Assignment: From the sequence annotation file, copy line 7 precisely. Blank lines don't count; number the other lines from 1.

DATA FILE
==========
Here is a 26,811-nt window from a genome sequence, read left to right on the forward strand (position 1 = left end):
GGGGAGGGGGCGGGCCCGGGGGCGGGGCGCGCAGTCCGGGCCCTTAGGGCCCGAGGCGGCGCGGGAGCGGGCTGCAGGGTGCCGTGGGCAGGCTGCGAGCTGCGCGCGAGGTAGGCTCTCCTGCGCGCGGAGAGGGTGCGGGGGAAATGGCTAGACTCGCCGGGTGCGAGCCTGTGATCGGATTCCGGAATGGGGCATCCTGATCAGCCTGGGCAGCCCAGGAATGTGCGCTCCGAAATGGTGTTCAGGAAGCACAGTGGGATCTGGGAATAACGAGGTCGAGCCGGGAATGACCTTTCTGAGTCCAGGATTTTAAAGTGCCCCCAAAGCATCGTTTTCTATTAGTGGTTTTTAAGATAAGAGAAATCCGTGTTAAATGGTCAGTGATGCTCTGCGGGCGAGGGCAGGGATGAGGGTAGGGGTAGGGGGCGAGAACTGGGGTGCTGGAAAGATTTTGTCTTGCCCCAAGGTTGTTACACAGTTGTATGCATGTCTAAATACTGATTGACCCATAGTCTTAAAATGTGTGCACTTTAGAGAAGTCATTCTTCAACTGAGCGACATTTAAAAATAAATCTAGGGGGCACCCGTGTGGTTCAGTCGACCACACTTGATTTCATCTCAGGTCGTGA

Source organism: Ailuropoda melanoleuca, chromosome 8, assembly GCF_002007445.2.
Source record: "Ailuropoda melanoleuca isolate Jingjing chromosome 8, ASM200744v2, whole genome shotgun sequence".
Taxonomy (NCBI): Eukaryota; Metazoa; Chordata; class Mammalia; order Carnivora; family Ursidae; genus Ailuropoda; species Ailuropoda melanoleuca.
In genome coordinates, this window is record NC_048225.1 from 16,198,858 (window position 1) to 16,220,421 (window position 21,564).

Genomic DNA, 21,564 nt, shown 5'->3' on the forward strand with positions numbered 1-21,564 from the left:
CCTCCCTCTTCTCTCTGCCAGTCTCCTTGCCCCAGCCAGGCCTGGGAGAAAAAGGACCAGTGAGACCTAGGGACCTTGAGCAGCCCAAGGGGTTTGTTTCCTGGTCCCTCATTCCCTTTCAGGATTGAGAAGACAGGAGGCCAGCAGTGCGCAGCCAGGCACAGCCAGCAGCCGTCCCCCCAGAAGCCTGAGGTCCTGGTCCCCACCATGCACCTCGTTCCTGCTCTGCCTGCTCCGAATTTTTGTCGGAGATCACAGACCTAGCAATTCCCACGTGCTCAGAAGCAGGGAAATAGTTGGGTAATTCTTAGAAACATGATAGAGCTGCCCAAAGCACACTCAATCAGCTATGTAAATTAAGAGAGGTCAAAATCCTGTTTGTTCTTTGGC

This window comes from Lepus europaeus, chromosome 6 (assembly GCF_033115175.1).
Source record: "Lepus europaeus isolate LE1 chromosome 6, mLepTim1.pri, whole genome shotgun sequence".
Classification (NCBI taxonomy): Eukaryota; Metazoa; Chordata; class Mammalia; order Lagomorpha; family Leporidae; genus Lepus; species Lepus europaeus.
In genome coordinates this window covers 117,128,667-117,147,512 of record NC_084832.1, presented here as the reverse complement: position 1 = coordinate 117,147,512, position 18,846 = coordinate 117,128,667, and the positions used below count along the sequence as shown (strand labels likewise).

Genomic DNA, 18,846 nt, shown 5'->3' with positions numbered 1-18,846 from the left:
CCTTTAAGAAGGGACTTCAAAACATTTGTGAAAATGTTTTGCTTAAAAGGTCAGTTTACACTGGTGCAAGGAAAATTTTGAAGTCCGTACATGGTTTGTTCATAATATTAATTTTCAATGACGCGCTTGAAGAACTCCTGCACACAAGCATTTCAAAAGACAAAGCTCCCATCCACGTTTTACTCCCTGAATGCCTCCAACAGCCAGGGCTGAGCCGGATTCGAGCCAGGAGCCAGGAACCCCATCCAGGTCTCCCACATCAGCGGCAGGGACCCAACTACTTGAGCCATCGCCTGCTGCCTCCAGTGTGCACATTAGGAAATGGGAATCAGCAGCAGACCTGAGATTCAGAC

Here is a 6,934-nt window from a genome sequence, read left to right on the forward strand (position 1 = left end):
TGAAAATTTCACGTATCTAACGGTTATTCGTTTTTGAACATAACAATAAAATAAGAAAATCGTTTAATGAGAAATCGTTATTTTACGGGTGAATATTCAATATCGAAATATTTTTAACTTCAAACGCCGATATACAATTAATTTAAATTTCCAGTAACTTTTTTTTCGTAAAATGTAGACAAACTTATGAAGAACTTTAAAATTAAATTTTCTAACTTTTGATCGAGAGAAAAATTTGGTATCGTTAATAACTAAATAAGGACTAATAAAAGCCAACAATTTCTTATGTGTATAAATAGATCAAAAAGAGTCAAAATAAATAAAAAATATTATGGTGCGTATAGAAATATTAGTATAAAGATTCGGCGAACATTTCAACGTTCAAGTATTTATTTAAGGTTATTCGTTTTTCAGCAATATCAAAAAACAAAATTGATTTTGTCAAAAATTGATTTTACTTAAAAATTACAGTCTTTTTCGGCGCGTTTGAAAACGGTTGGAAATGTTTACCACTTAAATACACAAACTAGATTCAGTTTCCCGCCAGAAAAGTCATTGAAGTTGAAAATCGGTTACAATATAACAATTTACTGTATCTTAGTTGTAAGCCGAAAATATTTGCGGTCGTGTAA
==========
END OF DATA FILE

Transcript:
Genomic DNA, 21,564 nt, shown 5'->3' on the forward strand with positions numbered 1-21,564 from the left: